Tuesday, March 16, 2010

Appealing to my MP to oppose the DE bill

                                        Tuesday 16 March 2010

Dear Sadiq Khan,

I am a published technical author, software developer and interaction
designer with a family - my wife, a freelance accountant, and a four
year old son, Johnny.

I am deeply concerned by the disconnection provisions of the Digital
Economy Bill, which it appears is about to be waved through the house
of commons in a sadly undemocratic "washing up" process.

Both my salaried work and my writings depend critically on having a
full bandwidth internet access, for example when I remotely access my
work desktop from home.

My wife's livelihood as an accountant also depends being able to send
and receive both reports and (occasionally substantial) databases of
financial records.

As an immigrant, she would also suffer a loss of family connection if
she could no longer use video skype to talk to her elderly and
otherwise inaccessible parents.

And Johnny is an enthusiastic on-line follower of the BBC's finest
children's programmes and games, such as "AlphaBlocks" (which is
helping him learn to read) and "Relic: Guardians of the Museum" which
so interested him in the British Museum that I had to take him to see
the Egyptian galleries last Saturday.

The prospect of losing these essential services to an automated process
without judicial appeal is frankly terrifying.

As a software professional, I can tell you that my PCs at home are as
secure as I can make them while staying on-line, but even so I have no
idea if anyone has installed illegal file-sharing software, or if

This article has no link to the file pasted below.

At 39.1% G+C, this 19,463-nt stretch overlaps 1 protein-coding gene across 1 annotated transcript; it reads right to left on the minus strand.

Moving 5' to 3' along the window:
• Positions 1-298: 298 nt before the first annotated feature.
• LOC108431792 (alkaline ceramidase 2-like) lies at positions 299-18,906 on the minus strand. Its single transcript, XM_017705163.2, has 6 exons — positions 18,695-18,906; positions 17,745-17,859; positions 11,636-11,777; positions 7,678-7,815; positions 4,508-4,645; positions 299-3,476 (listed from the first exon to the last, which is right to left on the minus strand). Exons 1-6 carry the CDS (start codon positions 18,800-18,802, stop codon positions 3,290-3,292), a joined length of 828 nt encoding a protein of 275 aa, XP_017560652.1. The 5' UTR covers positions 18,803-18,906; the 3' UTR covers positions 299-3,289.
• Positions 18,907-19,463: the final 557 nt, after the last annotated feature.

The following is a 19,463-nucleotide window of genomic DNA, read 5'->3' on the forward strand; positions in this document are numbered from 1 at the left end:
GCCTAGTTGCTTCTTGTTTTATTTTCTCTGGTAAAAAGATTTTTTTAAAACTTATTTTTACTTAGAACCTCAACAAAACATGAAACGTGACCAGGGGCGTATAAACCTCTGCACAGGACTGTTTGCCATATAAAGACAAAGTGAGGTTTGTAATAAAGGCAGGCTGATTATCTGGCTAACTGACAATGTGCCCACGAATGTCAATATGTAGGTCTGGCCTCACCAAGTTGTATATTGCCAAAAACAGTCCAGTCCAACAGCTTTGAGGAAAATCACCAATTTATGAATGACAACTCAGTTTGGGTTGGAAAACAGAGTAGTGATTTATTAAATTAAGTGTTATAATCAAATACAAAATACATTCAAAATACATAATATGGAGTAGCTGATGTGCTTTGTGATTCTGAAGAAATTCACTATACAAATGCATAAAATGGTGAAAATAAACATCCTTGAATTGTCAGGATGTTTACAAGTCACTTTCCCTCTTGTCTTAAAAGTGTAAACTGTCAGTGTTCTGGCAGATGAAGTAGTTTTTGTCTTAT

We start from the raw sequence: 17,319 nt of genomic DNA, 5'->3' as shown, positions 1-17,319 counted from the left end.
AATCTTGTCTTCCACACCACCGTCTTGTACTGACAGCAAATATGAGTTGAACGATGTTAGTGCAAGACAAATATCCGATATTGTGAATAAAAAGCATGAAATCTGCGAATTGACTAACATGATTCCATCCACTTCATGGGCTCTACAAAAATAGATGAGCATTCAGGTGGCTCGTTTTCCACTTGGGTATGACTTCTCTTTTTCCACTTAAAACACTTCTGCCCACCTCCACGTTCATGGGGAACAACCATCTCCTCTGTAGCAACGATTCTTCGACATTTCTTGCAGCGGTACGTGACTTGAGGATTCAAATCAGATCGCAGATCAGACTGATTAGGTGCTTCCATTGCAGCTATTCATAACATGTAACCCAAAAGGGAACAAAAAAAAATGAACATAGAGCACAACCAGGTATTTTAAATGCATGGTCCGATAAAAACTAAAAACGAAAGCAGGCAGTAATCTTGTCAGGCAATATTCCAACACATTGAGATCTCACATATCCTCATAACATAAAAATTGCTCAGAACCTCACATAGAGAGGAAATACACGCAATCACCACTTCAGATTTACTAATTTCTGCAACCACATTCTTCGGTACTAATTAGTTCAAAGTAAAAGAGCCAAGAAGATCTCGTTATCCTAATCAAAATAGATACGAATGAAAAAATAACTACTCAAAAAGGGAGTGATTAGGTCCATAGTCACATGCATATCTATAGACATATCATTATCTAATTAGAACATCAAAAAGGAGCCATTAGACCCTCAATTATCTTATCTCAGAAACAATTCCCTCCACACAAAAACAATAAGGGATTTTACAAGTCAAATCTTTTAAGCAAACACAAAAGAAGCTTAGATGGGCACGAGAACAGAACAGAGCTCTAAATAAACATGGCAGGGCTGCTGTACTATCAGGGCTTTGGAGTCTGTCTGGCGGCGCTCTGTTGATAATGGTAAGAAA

anyone is making illegal use of legal file-sharing software (such as
the first version of the BBC iPlayer, which I didn't even realise at
the time was a file-sharing server as well as client).

You have a strong record of opposing terrorism. You must be aware that
bad people can be inventive and persistent. It seems to me that the
possibilities that such a process of automated disconnection can raise
are endless.

What is to stop political hackers targeting political opponents? Will
you - as an MP - have any special right to appeal against disconnection
that would be denied to others whose jobs are equally depend on
connection?

Think about the commercial world. We already have well-established
cases of click-fraud (http://en.wikipedia.org/wiki/Click_fraud) being
used to "to harm a competitor who advertises in the same market by
clicking on their ads. The perpetrators do not profit directly but
force the advertiser to pay for irrelevant clicks, thus weakening or
eliminating a source of competition". Will people who are willing to
commit click-fraud hesitate to target the offices of their competitors
with fraudulent copyright fraud allegations?

And finally, consider the implications of legitimising collective
punishment. Other countries believe in bulldozing the houses of people
whose family member are believed to have committed terrorist acts.
Maybe we could take the middle road, and simply disconnect the families
of licence tax dodgers from power, water and sewage?

The music business didn't die from home taping (whatever they said at
the time) and they won't die from on-line copying. Only our liberties
are at serious risk here.

Yours sincerely,

Francis Norton.

Saturday, March 13, 2010

Deeply shallow - why Intelligent Design fails the test of Abraham (and Evolution passes)

I was listening to a discussion on the train last week, involving someone talking to his friends about some kind of alternatives to evolution event he'd been to. The people talking obviously had some feel, some care, for truth; and they were clearly inclining towards a view that while Creationism wasn't very convincing, Intelligent Design was at least interesting and maybe it should be given more equal status with Darwinian evolution.